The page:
- Prolog Tutorial
- Prolog - Home
- Prolog - Introduction
- Prolog - Environment Setup
- Prolog - Hello World
- Prolog - Basics
- Prolog - Relations
- Prolog - Data Objects
- Prolog - Operators
- Loop & Decision Making
- Conjunctions & Disjunctions
- Prolog - Lists
- Recursion and Structures
- Prolog - Backtracking
- Prolog - Different and Not
- Prolog - Inputs and Outputs
- Prolog - Built-In Predicates
- Tree Data Structure (Case Study)
- Prolog - Examples
- Prolog - Basic Programs
- Prolog - Examples of Cuts
- Towers of Hanoi Problem
- Prolog - Linked Lists
- Monkey and Banana Problem
- Prolog Useful Resources
- Prolog - Quick Guide
- Prolog - Useful Resources
- Prolog - Discussion
- Selected Reading
- UPSC IAS Exams Notes
- Developer's Best Practices
- Questions and Answers
- Effective Resume Writing
- HR Interview Questions
- Computer Glossary
- Who is Who
Prolog - Data Objects
In this chapter, we will learn data objects in Prolog. They can be divided into few different categories as shown below −
Below are some examples of different kinds of data objects −
Atoms − tom, pat, x100, x_45
Numbers − 100, 1235, 2000.45
Variables − X, Y, Xval, _X
Structures − day(9, jun, 2017), point(10, 25)
Atoms and Variables
In this section, we will discuss the atoms, numbers and the variables of Prolog.
Atoms are one variation of constants. They can be any names or objects. There are few rules that should be followed when we are trying to use Atoms as given below −
Strings of letters, digits and the underscore character, ‘_', starting with a lower-case letter. For example −
Strings of special characters
We have to keep in mind that when using atoms of this form, some care is necessary as some strings of special characters already have a predefined meaning; for example ':-'.
Strings of characters enclosed in single quotes.
This is useful if we want to have an atom that starts with a capital letter. By enclosing it in quotes, we make it distinguishable from variables −
Another variation of constants is the Numbers. So integer numbers can be represented as 100, 4, -81, 1202. In Prolog, the normal range of integers is from -16383 to 16383.
Prolog also supports real numbers, but normally the use-case of floating point number is very less in Prolog programs, because Prolog is for symbolic, non-numeric computation. The treatment of real numbers depends on the implementation of Prolog. Example of real numbers are 3.14159, -0.00062, 450.18, etc.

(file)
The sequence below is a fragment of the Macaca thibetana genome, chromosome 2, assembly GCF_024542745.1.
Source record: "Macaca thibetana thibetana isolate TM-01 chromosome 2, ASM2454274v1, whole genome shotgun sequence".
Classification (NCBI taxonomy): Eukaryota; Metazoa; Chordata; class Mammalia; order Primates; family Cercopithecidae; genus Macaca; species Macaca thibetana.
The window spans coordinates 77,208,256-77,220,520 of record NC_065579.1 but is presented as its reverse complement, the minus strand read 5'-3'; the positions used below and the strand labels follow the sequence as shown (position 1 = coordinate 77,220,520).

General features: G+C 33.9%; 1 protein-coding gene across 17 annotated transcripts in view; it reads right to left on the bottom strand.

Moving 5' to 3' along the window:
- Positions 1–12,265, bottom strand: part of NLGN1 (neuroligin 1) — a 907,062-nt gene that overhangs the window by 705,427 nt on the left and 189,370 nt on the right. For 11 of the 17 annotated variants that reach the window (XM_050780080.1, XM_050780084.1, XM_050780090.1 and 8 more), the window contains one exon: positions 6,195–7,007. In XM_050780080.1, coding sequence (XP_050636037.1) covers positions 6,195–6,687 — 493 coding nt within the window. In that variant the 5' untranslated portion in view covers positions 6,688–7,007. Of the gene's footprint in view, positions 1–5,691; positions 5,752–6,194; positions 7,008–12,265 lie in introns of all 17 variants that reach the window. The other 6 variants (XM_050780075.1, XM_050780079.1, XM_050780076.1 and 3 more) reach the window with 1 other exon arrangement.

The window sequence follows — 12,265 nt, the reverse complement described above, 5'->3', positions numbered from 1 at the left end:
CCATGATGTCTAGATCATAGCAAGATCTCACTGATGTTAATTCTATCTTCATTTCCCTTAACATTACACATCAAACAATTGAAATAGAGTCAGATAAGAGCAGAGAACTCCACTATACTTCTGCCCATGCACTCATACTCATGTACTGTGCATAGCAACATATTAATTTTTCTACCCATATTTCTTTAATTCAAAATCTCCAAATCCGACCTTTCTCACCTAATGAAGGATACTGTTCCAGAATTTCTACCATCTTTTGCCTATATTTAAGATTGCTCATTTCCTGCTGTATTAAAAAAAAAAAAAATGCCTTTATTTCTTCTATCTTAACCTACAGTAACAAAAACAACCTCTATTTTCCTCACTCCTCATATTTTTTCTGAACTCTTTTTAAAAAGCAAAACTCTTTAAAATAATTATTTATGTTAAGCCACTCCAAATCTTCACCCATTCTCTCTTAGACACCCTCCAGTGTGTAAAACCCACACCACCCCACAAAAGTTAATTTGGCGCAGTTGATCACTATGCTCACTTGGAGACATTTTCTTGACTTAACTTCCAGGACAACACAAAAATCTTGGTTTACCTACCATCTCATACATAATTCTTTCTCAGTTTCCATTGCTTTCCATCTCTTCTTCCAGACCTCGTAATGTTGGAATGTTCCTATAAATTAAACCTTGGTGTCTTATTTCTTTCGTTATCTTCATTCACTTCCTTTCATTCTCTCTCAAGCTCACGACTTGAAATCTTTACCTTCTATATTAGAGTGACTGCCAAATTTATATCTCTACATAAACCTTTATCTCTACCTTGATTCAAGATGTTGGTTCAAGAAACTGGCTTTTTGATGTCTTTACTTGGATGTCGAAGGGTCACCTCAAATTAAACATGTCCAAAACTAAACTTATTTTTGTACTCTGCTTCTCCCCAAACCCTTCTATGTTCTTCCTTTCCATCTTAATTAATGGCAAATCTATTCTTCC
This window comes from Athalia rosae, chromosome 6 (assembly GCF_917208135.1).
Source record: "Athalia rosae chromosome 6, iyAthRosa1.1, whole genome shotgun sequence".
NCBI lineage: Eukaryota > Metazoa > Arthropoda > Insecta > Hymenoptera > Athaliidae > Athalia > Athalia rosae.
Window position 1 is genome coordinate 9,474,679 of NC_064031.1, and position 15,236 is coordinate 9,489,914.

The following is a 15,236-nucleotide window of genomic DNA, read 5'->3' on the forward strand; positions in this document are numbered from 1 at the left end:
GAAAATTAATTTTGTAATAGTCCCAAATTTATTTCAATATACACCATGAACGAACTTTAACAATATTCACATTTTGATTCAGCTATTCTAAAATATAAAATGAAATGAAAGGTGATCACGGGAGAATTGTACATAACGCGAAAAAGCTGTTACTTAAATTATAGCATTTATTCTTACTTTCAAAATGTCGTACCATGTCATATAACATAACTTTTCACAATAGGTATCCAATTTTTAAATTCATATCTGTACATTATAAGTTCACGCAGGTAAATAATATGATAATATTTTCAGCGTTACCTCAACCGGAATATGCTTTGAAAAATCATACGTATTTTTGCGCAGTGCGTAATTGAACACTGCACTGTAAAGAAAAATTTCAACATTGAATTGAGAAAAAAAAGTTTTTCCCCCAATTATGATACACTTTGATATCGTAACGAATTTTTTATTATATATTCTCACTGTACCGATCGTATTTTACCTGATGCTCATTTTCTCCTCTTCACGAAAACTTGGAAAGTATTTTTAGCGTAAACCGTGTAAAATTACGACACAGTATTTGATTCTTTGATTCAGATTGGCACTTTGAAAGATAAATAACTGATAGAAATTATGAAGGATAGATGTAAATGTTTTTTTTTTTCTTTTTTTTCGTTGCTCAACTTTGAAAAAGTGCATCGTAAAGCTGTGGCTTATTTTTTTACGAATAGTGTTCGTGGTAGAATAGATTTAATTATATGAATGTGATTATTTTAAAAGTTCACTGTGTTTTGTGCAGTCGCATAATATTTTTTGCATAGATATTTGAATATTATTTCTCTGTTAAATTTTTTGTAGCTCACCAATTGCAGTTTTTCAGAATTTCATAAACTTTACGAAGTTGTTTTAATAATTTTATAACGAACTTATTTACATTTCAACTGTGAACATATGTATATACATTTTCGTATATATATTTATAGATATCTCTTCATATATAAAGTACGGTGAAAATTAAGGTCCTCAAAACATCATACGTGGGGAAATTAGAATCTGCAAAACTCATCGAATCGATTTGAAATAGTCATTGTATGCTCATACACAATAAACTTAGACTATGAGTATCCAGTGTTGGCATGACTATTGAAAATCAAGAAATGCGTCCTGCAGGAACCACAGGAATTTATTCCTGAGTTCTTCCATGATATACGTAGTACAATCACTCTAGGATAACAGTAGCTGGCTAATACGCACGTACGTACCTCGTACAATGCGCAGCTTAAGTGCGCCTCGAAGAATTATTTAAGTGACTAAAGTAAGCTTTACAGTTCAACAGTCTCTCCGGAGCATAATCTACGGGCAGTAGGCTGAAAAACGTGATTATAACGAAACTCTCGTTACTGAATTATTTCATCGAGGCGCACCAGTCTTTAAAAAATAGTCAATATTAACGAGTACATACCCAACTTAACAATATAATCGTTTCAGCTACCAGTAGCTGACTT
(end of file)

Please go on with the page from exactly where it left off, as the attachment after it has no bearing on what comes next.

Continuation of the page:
The variables come under the Simple Objects section. Variables can be used in many such cases in our Prolog program, that we have seen earlier. So there are some rules of defining variables in Prolog.
We can define Prolog variables, such that variables are strings of letters, digits and underscore characters. They start with an upper-case letter or an underscore character. Some examples of Variables are −
Anonymous Variables in Prolog
Anonymous variables have no names. The anonymous variables in prolog is written by a single underscore character ‘_’. And one important thing is that each individual anonymous variable is treated as different. They are not same.
Now the question is, where should we use these anonymous variables?
Suppose in our knowledge base we have some facts — “jim hates tom”, “pat hates bob”. So if tom wants to find out who hates him, then he can use variables. However, if he wants to check whether there is someone who hates him, we can use anonymous variables. So when we want to use the variable, but do not want to reveal the value of the variable, then we can use anonymous variables.
So let us see its practical implementation −
Knowledge Base (var_anonymous.pl)
hates(jim,tom). hates(pat,bob). hates(dog,fox). hates(peter,tom).
| ?- [var_anonymous]. compiling D:/TP Prolog/Sample_Codes/var_anonymous.pl for byte code... D:/TP Prolog/Sample_Codes/var_anonymous.pl compiled, 3 lines read - 536 bytes written, 16 ms yes | ?- hates(X,tom). X = jim ? ; X = peter yes | ?- hates(_,tom). true ? ; (16 ms) yes | ?- hates(_,pat). no | ?- hates(_,fox). true ? ; no | ?-